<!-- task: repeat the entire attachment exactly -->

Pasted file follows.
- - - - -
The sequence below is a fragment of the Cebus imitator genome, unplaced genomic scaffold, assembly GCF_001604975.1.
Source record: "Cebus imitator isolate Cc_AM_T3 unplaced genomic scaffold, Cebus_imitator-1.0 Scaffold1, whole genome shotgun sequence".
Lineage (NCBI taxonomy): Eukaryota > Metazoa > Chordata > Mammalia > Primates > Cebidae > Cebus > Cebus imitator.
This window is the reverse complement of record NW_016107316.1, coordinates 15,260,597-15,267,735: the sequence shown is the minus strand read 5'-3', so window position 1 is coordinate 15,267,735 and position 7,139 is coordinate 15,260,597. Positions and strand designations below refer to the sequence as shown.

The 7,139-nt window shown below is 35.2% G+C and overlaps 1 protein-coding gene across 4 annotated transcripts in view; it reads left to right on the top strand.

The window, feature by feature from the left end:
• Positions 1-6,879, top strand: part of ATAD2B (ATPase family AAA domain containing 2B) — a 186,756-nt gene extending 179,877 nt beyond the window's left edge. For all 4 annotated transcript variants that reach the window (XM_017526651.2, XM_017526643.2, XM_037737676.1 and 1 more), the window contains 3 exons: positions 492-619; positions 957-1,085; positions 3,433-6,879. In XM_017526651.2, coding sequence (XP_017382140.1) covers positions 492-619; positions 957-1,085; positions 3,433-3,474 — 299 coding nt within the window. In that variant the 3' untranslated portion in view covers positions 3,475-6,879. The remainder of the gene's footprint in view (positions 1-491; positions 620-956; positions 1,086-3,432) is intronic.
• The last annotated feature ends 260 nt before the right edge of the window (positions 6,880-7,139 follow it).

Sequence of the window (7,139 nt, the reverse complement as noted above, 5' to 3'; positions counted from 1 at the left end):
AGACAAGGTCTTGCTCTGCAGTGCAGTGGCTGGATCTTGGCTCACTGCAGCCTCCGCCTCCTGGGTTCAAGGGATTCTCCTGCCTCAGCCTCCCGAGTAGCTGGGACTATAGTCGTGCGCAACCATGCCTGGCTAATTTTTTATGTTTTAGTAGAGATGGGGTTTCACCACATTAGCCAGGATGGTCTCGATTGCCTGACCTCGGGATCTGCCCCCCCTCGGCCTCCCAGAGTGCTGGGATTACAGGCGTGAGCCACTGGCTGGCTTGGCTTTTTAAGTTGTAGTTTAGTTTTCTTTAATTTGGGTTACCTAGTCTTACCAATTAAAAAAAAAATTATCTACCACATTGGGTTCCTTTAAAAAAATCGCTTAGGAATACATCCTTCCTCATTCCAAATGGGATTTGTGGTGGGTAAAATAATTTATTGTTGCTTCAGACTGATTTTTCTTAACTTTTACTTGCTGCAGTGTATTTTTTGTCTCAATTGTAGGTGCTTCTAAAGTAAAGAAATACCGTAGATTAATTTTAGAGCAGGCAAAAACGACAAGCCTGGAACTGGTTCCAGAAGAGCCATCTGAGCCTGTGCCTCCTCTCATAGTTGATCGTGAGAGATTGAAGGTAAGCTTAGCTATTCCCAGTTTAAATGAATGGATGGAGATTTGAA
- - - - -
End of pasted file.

The sequence below is a fragment of the Cebus imitator genome, unplaced genomic scaffold, assembly GCF_001604975.1.
Source record: "Cebus imitator isolate Cc_AM_T3 unplaced genomic scaffold, Cebus_imitator-1.0 Scaffold1, whole genome shotgun sequence".
Lineage (NCBI taxonomy): Eukaryota > Metazoa > Chordata > Mammalia > Primates > Cebidae > Cebus > Cebus imitator.
This window is the reverse complement of record NW_016107316.1, coordinates 15,260,597-15,267,735: the sequence shown is the minus strand read 5'-3', so window position 1 is coordinate 15,267,735 and position 7,139 is coordinate 15,260,597. Positions and strand designations below refer to the sequence as shown.

The 7,139-nt window shown below is 35.2% G+C and overlaps 1 protein-coding gene across 4 annotated transcripts in view; it reads left to right on the top strand.

The window, feature by feature from the left end:
• Positions 1-6,879, top strand: part of ATAD2B (ATPase family AAA domain containing 2B) — a 186,756-nt gene extending 179,877 nt beyond the window's left edge. For all 4 annotated transcript variants that reach the window (XM_017526651.2, XM_017526643.2, XM_037737676.1 and 1 more), the window contains 3 exons: positions 492-619; positions 957-1,085; positions 3,433-6,879. In XM_017526651.2, coding sequence (XP_017382140.1) covers positions 492-619; positions 957-1,085; positions 3,433-3,474 — 299 coding nt within the window. In that variant the 3' untranslated portion in view covers positions 3,475-6,879. The remainder of the gene's footprint in view (positions 1-491; positions 620-956; positions 1,086-3,432) is intronic.
• The last annotated feature ends 260 nt before the right edge of the window (positions 6,880-7,139 follow it).

Sequence of the window (7,139 nt, the reverse complement as noted above, 5' to 3'; positions counted from 1 at the left end):
AGACAAGGTCTTGCTCTGCAGTGCAGTGGCTGGATCTTGGCTCACTGCAGCCTCCGCCTCCTGGGTTCAAGGGATTCTCCTGCCTCAGCCTCCCGAGTAGCTGGGACTATAGTCGTGCGCAACCATGCCTGGCTAATTTTTTATGTTTTAGTAGAGATGGGGTTTCACCACATTAGCCAGGATGGTCTCGATTGCCTGACCTCGGGATCTGCCCCCCCTCGGCCTCCCAGAGTGCTGGGATTACAGGCGTGAGCCACTGGCTGGCTTGGCTTTTTAAGTTGTAGTTTAGTTTTCTTTAATTTGGGTTACCTAGTCTTACCAATTAAAAAAAAAATTATCTACCACATTGGGTTCCTTTAAAAAAATCGCTTAGGAATACATCCTTCCTCATTCCAAATGGGATTTGTGGTGGGTAAAATAATTTATTGTTGCTTCAGACTGATTTTTCTTAACTTTTACTTGCTGCAGTGTATTTTTTGTCTCAATTGTAGGTGCTTCTAAAGTAAAGAAATACCGTAGATTAATTTTAGAGCAGGCAAAAACGACAAGCCTGGAACTGGTTCCAGAAGAGCCATCTGAGCCTGTGCCTCCTCTCATAGTTGATCGTGAGAGATTGAAGGTAAGCTTAGCTATTCCCAGTTTAAATGAATGGATGGAGATTTGAA